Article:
Review Site OpenCritic Says It'll Start Keeping Track Of Games With Loot Boxes

By Ethan Gach on at

The review aggregation website OpenCritic announced today that games with loot box mechanics will now include a warning at the top of their OpenCritic page pointing that out.

On Overwatch’s OpenCritic page, for example, there’s now a bolded section highlighted in orange right below the aggregated scores that reads: “Please note: This game has monetised random reward mechanics, commonly referred to as ‘loot boxes.’” It goes on, calling loot boxes similar to gambling and pointing out that they are being investigated by regulatory agencies in Belgium and the Netherlands.

OpenCritic’s CEO, Matthew Enthoven, told Kotaku in an email that a total of 42 games currently have the warning, including Respawn Entertainment’s newly released battle royale game, Apex Legends. “We weren’t able to find a programmatic way to identify all games with loot boxes, so I’m sure we’ve missed some,” he said. “We’re hoping the community will let us know when that happens.”

Enthoven and the rest of the people behind the site didn’t mince words about why they added the warnings. “The OpenCritic team believes that loot boxes are a net-negative for the video game industry,” it stated in a blog post today announcing the move. “Loot boxes prey on human’s generally poor ability to accurately understand and internalise probabilities, especially at the extremes. Rather than offer in-game items directly, loot boxes are used to mask the underlying cost of extremely attractive items.”

OpenCritic was formed in 2015 as a competitor to Metacritic with a goal of being more transparent about how it calculated its aggregated scores. Metacritic currently doesn’t flag games that have loot box mechanics. On the issue of how it decides which games to assign the loot box warnings, OpenCritic listed three criteria that must be present:

  • Unknown, Random Rewards. Users do not know what item they’ll receive prior to purchase. Instead, users are purchasing a chance to receive one item from a set of items.
  • Monetised. Users are able to purchase the roll with real money, either directly or through an intermediary currency.
  • Encouraged Use. Users are encouraged to acquire and consume the loot box during the course of normal gameplay or game systems.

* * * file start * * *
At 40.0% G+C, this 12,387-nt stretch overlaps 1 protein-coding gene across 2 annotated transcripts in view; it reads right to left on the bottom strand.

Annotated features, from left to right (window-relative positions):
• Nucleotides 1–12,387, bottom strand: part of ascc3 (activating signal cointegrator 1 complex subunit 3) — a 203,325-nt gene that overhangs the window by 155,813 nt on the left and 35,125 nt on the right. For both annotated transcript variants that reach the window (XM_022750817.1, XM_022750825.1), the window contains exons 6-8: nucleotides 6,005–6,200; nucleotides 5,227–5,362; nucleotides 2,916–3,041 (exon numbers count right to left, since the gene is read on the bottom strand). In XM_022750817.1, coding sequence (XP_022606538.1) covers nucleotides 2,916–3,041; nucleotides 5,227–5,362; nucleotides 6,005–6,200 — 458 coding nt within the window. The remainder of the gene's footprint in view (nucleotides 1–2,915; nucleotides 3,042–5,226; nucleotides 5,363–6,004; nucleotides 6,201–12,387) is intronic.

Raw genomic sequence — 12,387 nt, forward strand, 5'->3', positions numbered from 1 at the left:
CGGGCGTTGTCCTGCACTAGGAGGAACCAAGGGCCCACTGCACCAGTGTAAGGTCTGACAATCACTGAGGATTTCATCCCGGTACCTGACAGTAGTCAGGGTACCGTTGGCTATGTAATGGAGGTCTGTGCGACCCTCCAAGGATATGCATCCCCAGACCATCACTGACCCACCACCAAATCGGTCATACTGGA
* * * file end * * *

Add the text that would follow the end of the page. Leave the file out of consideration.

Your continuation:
The site tweeted in October 2017 that it planned to “take a stand against loot boxes,” back around the time the issue of monetised gambling in games was being widely debated following the release of games like Middle-earth: Shadow of War and NBA2K18. The release of Star Wars: Battlefront II a month later pushed the topic into a national spotlight, leading some US state and Congressional legislators to weigh in on the issue. In the year since, Belgium’s government has forced the removal of loot boxes from games including FIFA 19 and Overwatch in its country, while many games that still have them in the United States now disclose their odds. Notably, the OpenCritic pages for Battlefront II and Shadow of War do not include the new warnings since loot boxes were eventually removed from both games following the public backlash against them.

“It’s our mission to help gamers make informed decisions when considering a purchase or download,” writes the site. “We feel that informing consumers about the presence of loot boxes is a key part of our mission.”

Below is the full list of games OpenCritic has currently flagged for including loot boxes:

  • Apex Legends
  • Artifact
  • Call of Duty: Black Ops III
  • Call of Duty: WWII
  • Destiny 2
  • FIFA series
  • Fortnite: Battle Royale
  • Gears of War 4
  • Halo 5: Guardians
  • Hearthstone
  • Heroes of the Storm
  • Injustice 2
  • Madden series
  • NBA 2K series
  • Need for Speed Payback
  • Overwatch
  • Paladins
  • PlayerUnknown’s Battlegrounds
  • Pro Evolution Soccer series
  • Rocket Leagu
  • SMIT
  • The Elder Scrolls: Legend
  • Tom Clancy’s Rainbow Six Siege
  • Trials Rising

Featured image: Screenshot: Kotaku (OpenCritic)

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